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5 Lifestyle Business Myths Debunked



5 Lifestyle Business Myths Debunked

How awesome would it be to travel to cool countries while still making money? The first time I heard someone talk about “lifestyle business,” I thought they were lying.

Making money online seemed like a dream, but in the last three years, I have seen it’s possible.

For 12 years, I worked a physical job that I hated. I woke up at midnight to deliver bread and deal with angry customers at grocery stores. The first time I heard a podcast talking about lifestyle business, I was hooked. I wanted a lifestyle that involved travel and location independence, so my family could move to Maui, Hawaii.

When I put my toe in the water in 2011 by self-publishing my first book, I got a rude awakening with the all too common experience of not selling any books. I turned to the Internet for answers but all I got was myths and commonly-accepted hype.

Here are five lifestyle business myths I had to overcome to build my dream business and life:


1. The money is in the niche

One of the most common pieces of advice you get when building an online business is to “niche down.” You’re told the more you niche, the more money you can make. While industry-specific niches can be profitable—such as teaching Real Estate or how to become a flight attendant—theme specific niches need to be more general.

One of the best ways to build traffic to your online business is by writing for large authority websites such as the Huffington Post, or Entrepreneur Magazine. These sites have millions of visitors, being too specific won’t appeal to the wider audience. There is money in certain niches, but niching isn’t the only way to build.


2. Copying successful entrepreneurs work

Just because a strategy or way of running an online business worked for someone else, doesn’t mean it will work out for you. In fact, it’s very unlikely you can duplicate someone else’s success by copying. Your goal should be to model success and systems. Not copy them.

People buy from someone they know, like, and trust. That happens when people connect with you and that connection can’t come when you’re copying. Be you. Be original. What makes you who you are is what helps you and your business stand out.

“Instead of wondering when your next vacation is going to be, why not create a life you don’t have to escape from.” – Seth Godin

3. Become an expert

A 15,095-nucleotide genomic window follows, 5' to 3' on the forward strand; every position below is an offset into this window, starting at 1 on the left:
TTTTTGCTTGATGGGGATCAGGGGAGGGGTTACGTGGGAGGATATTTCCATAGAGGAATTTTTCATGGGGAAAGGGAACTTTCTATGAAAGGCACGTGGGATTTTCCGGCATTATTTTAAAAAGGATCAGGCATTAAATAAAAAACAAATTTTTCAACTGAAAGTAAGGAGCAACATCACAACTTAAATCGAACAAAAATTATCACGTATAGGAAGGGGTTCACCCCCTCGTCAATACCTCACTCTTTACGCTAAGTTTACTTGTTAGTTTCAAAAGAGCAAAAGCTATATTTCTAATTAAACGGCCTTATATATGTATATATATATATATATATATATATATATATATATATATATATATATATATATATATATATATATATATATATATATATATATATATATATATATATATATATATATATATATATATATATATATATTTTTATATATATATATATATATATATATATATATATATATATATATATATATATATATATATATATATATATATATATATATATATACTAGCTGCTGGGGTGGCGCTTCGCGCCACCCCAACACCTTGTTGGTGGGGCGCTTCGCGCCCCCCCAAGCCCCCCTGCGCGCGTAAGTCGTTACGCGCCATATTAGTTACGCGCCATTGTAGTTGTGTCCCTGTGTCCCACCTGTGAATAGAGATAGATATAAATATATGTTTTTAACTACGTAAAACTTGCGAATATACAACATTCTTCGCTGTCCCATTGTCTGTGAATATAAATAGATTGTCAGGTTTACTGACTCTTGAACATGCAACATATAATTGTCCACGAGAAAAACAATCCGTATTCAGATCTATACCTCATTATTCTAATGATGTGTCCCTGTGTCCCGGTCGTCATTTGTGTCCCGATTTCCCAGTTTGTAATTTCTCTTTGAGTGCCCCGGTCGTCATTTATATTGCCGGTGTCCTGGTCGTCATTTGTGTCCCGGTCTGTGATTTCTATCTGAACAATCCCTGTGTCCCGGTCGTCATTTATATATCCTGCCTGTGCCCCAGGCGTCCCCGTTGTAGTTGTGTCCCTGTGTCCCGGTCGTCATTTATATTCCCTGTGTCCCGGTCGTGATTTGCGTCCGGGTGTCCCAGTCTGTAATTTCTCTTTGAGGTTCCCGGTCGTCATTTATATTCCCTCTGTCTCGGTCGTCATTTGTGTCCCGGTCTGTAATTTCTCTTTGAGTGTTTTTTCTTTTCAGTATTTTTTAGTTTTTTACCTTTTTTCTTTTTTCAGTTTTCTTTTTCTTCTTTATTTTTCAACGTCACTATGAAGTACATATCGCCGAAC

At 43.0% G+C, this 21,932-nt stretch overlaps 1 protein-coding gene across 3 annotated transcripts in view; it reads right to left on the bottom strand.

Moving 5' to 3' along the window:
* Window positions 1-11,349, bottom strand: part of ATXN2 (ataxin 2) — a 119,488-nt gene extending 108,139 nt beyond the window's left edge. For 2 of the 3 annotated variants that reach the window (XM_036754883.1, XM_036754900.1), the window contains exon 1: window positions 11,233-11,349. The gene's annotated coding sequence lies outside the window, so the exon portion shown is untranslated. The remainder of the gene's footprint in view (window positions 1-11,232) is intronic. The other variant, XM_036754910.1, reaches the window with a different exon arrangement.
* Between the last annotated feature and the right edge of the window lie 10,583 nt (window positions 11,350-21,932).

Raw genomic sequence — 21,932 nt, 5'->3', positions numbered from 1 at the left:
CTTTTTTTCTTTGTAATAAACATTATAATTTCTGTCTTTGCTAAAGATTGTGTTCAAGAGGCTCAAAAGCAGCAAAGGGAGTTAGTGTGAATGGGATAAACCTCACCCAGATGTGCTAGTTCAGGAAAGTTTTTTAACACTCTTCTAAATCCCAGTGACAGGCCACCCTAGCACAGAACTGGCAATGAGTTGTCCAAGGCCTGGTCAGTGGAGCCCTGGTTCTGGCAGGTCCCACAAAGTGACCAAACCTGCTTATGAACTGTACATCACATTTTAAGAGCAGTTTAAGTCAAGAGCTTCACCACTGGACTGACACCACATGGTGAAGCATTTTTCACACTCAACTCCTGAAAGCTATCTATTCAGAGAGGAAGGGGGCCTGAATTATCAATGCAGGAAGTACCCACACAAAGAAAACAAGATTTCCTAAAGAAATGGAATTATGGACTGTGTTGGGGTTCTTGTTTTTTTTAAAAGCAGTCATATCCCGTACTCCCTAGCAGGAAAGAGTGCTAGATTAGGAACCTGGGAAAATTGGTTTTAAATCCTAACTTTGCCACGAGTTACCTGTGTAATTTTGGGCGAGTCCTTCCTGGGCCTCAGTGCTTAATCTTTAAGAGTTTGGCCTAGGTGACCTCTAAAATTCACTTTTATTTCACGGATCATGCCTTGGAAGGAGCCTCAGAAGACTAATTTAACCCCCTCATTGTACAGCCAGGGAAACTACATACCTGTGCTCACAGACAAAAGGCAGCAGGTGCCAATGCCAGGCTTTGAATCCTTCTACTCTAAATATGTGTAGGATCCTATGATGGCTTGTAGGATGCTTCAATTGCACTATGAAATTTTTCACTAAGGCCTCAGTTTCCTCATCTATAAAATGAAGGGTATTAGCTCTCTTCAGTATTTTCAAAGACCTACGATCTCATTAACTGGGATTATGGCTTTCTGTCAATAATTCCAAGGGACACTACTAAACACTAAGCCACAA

While there is some truth in becoming an expert, the way that it’s taught isn’t helpful. People connect with people, not “experts.” If they don’t like or respect you as a person, it doesn’t matter what you’ve accomplished. True experts focus on adding value to their audience, not pushing titles to impress people.

You become a real expert when you add value to your audience. When you continue to learn and hone your craft, when you build a loyal following and they connect with your message, then you become an “expert.


4. Create more products and courses

When you see entrepreneurs who haven’t been successful online, it’s because they’re focused too much on the products and courses. They’re always designing a new course and creating new products, but don’t have an audience to sell them too.

If you only have ten minutes, you should spend eight of those minutes building your audience, one-minute creating the offering, and one minute resting. Building an audience is the hard part and the step too many people don’t spend enough time on. Build your audience now—even if you don’t have anything to sell. Having an audience means you can always sell later.


5. You will make money quickly

One of the most dangerous myths is that you can build an online business and make money quickly. The people preaching this myth are probably trying to sell you their program or course. Before you buy into the myth, realize that this lifestyle takes time to build.

There are 900 million websites, 250 million blogs, and 150,000 podcasts. No matter what your business topic is, many others are also talking about the same thing. It takes time to stand out from the crowd and build a solid foundation. You only get what you put into this. If you hustle, you can build quicker, but it will still take time.

Brendon Burchard
Once I was able to see the truth, I was able to build my business. It was slow going at first, but I was able to eventually leave that job I hated. Today, I operate a six-figure-a-year business from my home base in Maui, Hawaii. The business supported our move here 14 months ago.

Waking up every day and experiencing the freedom to spend my days on the things that are important to me is priceless. I wasted so many years existing and have made my goal to live truly for the rest of my days. I hope you’ll join me.